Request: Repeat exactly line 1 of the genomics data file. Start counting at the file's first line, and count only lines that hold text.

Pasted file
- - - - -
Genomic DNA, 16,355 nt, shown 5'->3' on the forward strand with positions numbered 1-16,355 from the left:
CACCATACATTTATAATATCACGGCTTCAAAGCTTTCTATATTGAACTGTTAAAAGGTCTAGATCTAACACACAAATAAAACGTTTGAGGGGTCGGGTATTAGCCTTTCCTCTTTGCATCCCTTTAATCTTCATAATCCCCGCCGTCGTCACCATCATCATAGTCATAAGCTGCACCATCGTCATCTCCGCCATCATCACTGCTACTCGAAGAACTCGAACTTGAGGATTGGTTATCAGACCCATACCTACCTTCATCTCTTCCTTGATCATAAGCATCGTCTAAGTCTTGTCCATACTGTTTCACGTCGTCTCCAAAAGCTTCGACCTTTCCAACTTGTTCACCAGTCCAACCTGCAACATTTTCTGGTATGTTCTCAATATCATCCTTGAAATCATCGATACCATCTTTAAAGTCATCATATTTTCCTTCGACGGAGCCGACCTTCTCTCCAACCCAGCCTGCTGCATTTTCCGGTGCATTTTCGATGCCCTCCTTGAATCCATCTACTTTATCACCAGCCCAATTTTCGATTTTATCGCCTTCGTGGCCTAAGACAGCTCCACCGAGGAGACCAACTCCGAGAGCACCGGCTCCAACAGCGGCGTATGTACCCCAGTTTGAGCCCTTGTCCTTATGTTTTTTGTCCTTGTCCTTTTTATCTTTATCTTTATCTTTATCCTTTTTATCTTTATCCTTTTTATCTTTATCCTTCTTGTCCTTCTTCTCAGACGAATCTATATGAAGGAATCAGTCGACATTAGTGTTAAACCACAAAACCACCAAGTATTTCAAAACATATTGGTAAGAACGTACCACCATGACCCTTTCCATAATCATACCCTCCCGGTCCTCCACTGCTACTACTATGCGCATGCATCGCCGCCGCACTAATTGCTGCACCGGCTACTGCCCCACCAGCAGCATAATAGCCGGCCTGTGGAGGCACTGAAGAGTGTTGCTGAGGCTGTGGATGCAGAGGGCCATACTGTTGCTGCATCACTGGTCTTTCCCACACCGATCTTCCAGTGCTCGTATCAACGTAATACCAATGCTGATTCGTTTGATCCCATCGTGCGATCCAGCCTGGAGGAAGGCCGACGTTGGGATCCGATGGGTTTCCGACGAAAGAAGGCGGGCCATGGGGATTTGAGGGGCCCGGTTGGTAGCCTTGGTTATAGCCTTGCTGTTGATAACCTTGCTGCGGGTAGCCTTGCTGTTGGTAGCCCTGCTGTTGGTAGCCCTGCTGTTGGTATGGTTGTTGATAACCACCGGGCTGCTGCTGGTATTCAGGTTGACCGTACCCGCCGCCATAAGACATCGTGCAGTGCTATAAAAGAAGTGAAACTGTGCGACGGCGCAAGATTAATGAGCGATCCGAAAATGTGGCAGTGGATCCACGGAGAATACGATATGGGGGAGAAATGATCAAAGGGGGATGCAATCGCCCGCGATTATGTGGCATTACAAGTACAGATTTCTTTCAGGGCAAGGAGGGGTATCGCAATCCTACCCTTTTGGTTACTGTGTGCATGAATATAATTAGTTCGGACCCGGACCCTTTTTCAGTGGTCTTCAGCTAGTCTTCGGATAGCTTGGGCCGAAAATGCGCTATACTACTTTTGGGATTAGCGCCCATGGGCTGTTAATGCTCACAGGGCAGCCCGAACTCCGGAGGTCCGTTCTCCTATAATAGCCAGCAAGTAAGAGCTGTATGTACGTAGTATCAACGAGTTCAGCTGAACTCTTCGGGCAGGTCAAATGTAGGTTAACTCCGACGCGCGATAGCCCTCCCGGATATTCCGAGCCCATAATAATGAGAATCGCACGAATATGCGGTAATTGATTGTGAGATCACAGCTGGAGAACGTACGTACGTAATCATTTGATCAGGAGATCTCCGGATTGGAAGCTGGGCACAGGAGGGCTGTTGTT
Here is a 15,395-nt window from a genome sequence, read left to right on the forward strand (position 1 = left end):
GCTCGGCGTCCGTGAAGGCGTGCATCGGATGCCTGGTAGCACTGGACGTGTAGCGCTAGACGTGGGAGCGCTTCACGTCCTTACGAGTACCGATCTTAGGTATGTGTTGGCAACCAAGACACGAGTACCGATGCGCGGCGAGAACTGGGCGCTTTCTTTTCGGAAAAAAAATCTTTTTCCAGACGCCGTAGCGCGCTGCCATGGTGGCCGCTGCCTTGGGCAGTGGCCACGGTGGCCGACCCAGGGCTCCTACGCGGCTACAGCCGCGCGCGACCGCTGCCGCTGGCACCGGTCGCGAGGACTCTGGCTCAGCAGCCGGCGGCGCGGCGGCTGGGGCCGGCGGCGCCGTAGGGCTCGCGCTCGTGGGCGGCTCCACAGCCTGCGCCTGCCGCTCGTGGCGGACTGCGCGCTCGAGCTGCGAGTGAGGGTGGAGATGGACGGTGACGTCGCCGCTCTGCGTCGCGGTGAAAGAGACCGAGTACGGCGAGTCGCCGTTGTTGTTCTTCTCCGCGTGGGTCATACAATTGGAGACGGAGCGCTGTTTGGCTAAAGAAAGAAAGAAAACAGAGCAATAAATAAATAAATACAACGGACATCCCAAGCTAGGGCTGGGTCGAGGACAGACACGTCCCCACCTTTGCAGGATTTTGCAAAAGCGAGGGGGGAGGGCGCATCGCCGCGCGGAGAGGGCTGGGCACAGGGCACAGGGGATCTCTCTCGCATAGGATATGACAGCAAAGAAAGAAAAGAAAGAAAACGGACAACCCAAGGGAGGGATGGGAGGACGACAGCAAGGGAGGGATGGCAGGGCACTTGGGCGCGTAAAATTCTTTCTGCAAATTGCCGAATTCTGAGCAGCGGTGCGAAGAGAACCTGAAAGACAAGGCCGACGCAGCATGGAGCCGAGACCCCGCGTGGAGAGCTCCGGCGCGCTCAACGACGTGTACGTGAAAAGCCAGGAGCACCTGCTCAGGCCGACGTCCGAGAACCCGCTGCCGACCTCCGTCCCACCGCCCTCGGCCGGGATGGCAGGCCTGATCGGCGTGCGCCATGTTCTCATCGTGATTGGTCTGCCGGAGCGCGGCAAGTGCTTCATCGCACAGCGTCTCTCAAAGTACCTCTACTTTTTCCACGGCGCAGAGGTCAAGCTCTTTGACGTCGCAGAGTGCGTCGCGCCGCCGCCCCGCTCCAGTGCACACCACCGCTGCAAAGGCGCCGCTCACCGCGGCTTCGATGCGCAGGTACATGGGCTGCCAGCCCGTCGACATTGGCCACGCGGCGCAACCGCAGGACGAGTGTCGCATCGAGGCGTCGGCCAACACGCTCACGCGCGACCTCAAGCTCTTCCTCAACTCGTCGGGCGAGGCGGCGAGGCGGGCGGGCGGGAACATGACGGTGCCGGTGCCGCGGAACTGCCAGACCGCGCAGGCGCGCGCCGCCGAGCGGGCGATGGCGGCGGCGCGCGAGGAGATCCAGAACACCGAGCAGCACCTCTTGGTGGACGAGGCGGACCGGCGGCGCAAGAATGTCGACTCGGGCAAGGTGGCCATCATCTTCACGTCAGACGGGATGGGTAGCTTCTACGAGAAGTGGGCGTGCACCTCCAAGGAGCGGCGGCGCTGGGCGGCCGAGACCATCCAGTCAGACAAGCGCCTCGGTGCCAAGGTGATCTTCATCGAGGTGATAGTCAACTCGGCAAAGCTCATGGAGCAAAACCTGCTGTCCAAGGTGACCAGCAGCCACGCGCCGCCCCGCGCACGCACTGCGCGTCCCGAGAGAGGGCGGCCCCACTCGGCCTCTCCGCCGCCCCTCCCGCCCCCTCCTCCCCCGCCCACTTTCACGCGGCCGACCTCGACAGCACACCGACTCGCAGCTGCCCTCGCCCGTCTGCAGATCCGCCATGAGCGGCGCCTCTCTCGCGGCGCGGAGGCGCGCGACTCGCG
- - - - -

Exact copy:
Genomic DNA, 16,355 nt, shown 5'->3' on the forward strand with positions numbered 1-16,355 from the left: